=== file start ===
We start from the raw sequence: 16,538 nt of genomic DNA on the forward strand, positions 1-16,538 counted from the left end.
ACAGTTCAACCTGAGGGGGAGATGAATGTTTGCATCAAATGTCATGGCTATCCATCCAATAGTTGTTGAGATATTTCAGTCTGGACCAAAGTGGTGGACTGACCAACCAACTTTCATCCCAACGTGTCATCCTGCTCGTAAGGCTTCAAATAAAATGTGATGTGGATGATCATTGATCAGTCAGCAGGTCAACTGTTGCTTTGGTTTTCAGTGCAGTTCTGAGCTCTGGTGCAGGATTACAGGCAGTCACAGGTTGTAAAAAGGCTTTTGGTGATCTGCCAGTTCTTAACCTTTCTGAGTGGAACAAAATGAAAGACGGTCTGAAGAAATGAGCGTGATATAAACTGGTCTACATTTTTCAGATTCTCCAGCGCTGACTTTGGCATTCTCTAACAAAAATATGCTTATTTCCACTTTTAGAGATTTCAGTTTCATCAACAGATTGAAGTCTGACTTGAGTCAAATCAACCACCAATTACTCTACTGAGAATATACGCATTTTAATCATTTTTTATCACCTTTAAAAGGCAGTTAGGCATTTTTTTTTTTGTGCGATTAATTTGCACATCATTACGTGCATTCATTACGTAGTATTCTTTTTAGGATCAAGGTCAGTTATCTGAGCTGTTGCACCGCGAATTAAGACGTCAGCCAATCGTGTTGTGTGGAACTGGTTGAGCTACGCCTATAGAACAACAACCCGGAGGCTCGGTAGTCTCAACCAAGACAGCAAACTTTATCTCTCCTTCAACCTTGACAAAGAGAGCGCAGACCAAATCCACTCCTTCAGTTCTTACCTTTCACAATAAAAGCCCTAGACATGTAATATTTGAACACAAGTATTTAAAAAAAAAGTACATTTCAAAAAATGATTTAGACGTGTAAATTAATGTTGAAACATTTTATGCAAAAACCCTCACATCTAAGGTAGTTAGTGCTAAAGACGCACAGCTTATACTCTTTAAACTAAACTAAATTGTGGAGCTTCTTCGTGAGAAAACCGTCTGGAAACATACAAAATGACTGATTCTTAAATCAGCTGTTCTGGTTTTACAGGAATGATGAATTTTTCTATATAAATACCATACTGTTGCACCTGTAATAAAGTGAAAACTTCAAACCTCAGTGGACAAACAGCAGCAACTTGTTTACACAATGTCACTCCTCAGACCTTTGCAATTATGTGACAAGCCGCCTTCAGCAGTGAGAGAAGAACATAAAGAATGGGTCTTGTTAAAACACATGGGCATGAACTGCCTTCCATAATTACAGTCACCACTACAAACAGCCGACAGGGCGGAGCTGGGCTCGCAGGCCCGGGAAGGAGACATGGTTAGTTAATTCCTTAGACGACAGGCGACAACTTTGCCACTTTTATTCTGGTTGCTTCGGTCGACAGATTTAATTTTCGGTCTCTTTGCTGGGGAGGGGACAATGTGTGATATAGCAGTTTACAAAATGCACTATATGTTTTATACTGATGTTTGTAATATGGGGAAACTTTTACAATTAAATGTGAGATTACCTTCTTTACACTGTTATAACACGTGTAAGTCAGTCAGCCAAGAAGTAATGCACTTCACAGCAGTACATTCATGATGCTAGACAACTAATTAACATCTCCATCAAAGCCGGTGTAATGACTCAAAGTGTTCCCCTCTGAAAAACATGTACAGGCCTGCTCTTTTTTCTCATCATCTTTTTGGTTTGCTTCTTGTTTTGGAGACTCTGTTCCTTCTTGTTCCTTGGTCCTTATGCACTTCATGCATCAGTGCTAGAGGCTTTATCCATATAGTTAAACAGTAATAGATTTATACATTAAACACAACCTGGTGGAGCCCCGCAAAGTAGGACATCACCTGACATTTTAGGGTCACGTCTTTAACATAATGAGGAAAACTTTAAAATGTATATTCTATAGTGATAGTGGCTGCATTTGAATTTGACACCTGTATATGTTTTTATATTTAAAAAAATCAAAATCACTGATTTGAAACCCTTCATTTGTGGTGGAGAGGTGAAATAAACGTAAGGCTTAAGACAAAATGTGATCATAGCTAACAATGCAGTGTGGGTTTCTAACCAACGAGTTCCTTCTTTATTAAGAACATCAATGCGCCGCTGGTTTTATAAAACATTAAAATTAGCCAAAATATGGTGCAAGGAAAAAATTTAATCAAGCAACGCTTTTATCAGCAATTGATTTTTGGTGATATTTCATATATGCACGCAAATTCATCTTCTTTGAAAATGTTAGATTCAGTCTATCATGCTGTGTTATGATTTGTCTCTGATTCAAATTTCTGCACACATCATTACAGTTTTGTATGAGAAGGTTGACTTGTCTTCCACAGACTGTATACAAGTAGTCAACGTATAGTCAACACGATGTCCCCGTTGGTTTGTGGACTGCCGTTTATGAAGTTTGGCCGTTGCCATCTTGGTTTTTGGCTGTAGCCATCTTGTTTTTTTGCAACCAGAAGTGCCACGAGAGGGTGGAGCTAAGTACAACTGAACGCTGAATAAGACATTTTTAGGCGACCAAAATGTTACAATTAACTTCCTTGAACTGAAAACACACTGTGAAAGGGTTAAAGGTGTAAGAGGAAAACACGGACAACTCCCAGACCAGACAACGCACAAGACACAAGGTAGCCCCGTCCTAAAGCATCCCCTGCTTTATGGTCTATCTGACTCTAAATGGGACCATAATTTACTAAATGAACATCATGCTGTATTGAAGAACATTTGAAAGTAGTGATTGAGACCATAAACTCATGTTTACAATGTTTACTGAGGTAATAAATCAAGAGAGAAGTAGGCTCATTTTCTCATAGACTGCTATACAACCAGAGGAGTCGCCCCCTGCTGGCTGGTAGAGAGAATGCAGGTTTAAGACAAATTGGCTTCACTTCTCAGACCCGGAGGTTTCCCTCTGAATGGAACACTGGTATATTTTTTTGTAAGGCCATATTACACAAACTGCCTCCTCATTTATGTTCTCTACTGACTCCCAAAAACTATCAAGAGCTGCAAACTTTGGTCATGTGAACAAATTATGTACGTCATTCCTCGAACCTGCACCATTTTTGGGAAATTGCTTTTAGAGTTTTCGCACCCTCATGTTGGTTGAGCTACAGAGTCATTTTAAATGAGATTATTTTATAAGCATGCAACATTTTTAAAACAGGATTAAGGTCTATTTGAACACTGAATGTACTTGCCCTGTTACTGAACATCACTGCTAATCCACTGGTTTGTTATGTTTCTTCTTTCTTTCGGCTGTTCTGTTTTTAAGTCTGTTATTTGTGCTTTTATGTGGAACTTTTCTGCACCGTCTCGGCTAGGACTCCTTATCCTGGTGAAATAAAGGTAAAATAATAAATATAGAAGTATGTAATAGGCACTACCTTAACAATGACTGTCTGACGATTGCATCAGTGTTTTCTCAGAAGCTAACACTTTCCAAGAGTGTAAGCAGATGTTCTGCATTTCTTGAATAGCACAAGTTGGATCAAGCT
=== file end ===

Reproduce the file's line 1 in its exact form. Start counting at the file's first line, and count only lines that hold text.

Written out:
We start from the raw sequence: 16,538 nt of genomic DNA on the forward strand, positions 1-16,538 counted from the left end.